Matt Walsh’s Take on the OceanGate Debacle Is a Titanic Failure


There are general critics of Matt Walsh on RedState. I am not one of them. I am generally a fan, often a big one, and I respect him for sticking his chin out on the hot-button issues, particularly his pushback on trans-Munchausen parents who willingly mutilate their children. But there are moments when Walsh takes on an issue and opines on a given subject, and it’s a head-scratcher. Wednesday was one of those days.

While social media is heavy with criticism of OceanGate’s titanic and ongoing failure, Walsh was defending the billionaire tourists stuck at crush depth of the frigid North Atlantic. His critique was simple:

“Why is social media rooting against billionaire tourists?” And: “What do you have against them?”

Walsh claimed that social media and many of the people he admires were cheering on the rolling tragedy of five Titanic tourists stuck in a tin can, languishing in darkness, starving for oxygen, waiting to die. He likened them to trailblazers – Neil Armstrongs with fat wallets. They are risking death to go “where no one has gone before.” Walsh said, along with other silly comparisons, that the five shivering rich people (perhaps dead by the time this publishes) were in a select group of fewer than 250 humans to go the site of the rotting, rusting Titanic. It was an act to be honored, not vilified or mocked.

Walsh then defended the people getting into what he admitted was a “tin can” and thought the reason that social media’s “peanut gallery” was mocking tourists was because they are “rich.”

Walsh said he admires people who do daring, often suicidal things:

“[For] the sake of exploration and discovery. I respect that…the world needs people like that. And don’t tell that, oh it’s not exploration it’s just rich people on vacation…stop that, they are going to a place where almost no other human has been, they are going to the bottom of the freaking ocean, you idiot.”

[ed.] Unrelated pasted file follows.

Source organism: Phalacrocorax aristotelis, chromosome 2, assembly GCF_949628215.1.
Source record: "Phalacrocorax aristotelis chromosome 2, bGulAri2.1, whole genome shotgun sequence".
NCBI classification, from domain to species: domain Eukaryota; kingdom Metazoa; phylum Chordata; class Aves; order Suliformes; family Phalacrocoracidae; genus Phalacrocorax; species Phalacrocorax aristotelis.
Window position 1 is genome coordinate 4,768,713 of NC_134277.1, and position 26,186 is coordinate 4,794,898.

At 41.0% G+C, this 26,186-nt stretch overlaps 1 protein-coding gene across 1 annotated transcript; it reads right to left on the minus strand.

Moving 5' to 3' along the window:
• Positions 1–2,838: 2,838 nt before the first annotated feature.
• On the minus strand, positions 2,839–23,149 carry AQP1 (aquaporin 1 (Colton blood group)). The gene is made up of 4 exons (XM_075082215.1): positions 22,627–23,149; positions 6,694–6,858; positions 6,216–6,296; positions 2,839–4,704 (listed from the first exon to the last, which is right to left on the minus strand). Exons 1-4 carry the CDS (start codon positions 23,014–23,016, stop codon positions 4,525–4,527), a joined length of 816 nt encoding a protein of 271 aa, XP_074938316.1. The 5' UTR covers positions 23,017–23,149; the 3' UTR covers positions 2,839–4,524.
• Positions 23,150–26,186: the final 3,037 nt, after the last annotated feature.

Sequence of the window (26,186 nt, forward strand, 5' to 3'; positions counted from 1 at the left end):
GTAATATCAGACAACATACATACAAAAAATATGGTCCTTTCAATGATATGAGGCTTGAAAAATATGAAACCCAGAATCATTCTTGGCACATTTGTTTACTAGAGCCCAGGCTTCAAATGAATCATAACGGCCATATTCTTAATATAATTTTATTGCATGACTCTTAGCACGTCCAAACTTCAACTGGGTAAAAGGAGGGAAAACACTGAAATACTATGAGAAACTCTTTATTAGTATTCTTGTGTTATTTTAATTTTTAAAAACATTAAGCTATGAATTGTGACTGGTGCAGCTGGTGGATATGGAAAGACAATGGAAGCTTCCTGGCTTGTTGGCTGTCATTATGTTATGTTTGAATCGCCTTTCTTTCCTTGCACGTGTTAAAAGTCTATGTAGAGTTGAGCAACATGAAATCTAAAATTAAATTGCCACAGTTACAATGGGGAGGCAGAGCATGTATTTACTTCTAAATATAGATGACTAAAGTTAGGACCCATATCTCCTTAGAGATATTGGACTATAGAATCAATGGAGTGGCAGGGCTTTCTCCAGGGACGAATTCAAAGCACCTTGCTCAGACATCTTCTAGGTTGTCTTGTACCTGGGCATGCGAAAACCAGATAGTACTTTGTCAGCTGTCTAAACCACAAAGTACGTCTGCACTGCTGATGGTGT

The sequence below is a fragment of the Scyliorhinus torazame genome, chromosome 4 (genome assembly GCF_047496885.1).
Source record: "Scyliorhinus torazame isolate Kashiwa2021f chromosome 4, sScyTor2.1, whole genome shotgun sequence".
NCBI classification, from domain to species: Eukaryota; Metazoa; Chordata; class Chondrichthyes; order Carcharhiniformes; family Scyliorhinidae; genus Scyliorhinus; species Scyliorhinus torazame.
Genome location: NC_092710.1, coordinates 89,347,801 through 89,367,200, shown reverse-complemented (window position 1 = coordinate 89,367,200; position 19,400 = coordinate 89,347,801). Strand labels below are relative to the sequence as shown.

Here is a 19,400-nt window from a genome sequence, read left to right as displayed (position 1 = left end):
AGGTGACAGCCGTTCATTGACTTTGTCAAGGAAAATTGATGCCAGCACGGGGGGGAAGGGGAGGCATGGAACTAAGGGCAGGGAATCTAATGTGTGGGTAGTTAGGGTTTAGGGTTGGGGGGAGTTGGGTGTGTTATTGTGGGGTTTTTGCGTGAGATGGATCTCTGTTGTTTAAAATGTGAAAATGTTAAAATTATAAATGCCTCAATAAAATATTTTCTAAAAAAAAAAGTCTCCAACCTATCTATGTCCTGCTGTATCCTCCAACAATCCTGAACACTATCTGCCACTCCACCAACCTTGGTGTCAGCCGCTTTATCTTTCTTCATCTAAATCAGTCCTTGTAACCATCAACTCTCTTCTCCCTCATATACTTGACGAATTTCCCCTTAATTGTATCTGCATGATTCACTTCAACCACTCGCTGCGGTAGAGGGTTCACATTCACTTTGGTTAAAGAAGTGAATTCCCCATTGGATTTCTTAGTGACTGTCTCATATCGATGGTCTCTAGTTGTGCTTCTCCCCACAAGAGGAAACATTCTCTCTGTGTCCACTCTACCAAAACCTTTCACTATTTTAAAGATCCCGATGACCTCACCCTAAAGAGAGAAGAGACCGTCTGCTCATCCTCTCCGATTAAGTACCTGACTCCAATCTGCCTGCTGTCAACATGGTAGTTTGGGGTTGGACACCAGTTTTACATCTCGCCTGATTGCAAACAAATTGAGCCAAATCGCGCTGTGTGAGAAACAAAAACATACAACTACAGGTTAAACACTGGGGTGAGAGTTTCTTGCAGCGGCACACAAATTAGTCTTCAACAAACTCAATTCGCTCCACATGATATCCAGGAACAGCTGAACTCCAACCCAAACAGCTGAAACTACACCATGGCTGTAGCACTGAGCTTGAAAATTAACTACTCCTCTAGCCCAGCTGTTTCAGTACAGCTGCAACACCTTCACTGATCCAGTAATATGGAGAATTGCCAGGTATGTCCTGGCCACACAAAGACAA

But the OceanGate owners admit – it’s a minivan with a pressure hull.

It’s an experimental submersible vessel, it has not been approved or certified by any regulatory body and could result in physical injury, disability, emotional trauma or death.

This is not your grandfather’s submersible – we only have one button and it shouldn’t take a lot of skill.

Some of the “shelves” in the Titan were bought from Camper World, and the submersible coffin is controlled by an [Xbox] game controller.

Walsh then mocked critics by reminding them:

“You have never done what [just] 250 people have ever done… and you never will.”

Cool. You’re right, Matt; less than 250 Buddhist monks have ever set themselves on fire. They were definitely trailblazers – for sure. Getting into a contraption that has Camper World shelves and is controlled by an Xbox game controller doesn’t sound like a trailblazer—it sounds reckless, stupid, and suicidal. Just over 11,000 people have climbed Everest. Three hundred and ten have died trying. Guess what none of them did, even the dead ones? None of them tried that climb with store-bought gear. No one was wearing Lululemon leggings and a coat they bought at Ross Dress For Less. Sorry, I am not getting into a submarine that has features that are sold at an outdoor store or Best Buy. Hey, you want to go to the moon? Here’s a capsule that you can control with a game controller. On the way up, you can play “Dungeons and Dragons.”

My objection to the entire operation is that OceanGate didn’t hire based on skill—it hired with DEI in mind. No white men allowed. Not “inspirational.” Sorry, if you’re excluding a vast segment of skilled labor, you are an idiot. “Isn’t inclusive” isn’t a valid reason to cut corners. You get what you deserve. I had my own take:

I don’t wish those people ill, but I am also not going to pin a “hero” medal on their chests, either. In my opinion, they aren’t trailblazers – more like actors in “JackAss” movies or perhaps contestants in the Darwin Awards.

Walsh concluded by opining:

I think you have to respect it, at least.

No, actually, I don’t.

Sorry, Matt, you’re all wet on this one.

Las Vegas News Magazine

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